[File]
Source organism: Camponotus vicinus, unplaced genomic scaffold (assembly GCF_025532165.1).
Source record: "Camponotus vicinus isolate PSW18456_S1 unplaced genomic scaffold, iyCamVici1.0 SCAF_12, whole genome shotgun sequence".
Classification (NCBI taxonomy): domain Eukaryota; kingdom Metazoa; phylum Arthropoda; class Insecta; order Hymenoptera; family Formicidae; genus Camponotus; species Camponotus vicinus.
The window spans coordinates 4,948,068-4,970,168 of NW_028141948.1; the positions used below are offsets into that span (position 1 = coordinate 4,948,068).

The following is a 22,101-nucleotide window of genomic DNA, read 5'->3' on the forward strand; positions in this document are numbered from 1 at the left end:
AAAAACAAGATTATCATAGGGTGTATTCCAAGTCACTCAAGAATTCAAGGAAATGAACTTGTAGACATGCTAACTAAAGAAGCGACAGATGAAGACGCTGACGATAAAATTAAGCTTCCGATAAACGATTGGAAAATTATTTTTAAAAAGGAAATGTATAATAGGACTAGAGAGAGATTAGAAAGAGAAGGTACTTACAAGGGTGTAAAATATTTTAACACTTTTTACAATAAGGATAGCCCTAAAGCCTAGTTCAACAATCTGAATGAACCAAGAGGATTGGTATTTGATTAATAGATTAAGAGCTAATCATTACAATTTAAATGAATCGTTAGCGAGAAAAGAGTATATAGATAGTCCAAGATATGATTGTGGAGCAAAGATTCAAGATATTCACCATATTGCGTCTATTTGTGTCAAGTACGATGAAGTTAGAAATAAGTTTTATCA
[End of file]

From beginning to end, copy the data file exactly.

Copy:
Source organism: Camponotus vicinus, unplaced genomic scaffold (assembly GCF_025532165.1).
Source record: "Camponotus vicinus isolate PSW18456_S1 unplaced genomic scaffold, iyCamVici1.0 SCAF_12, whole genome shotgun sequence".
Classification (NCBI taxonomy): domain Eukaryota; kingdom Metazoa; phylum Arthropoda; class Insecta; order Hymenoptera; family Formicidae; genus Camponotus; species Camponotus vicinus.
The window spans coordinates 4,948,068-4,970,168 of NW_028141948.1; the positions used below are offsets into that span (position 1 = coordinate 4,948,068).

The following is a 22,101-nucleotide window of genomic DNA, read 5'->3' on the forward strand; positions in this document are numbered from 1 at the left end:
AAAAACAAGATTATCATAGGGTGTATTCCAAGTCACTCAAGAATTCAAGGAAATGAACTTGTAGACATGCTAACTAAAGAAGCGACAGATGAAGACGCTGACGATAAAATTAAGCTTCCGATAAACGATTGGAAAATTATTTTTAAAAAGGAAATGTATAATAGGACTAGAGAGAGATTAGAAAGAGAAGGTACTTACAAGGGTGTAAAATATTTTAACACTTTTTACAATAAGGATAGCCCTAAAGCCTAGTTCAACAATCTGAATGAACCAAGAGGATTGGTATTTGATTAATAGATTAAGAGCTAATCATTACAATTTAAATGAATCGTTAGCGAGAAAAGAGTATATAGATAGTCCAAGATATGATTGTGGAGCAAAGATTCAAGATATTCACCATATTGCGTCTATTTGTGTCAAGTACGATGAAGTTAGAAATAAGTTTTATCA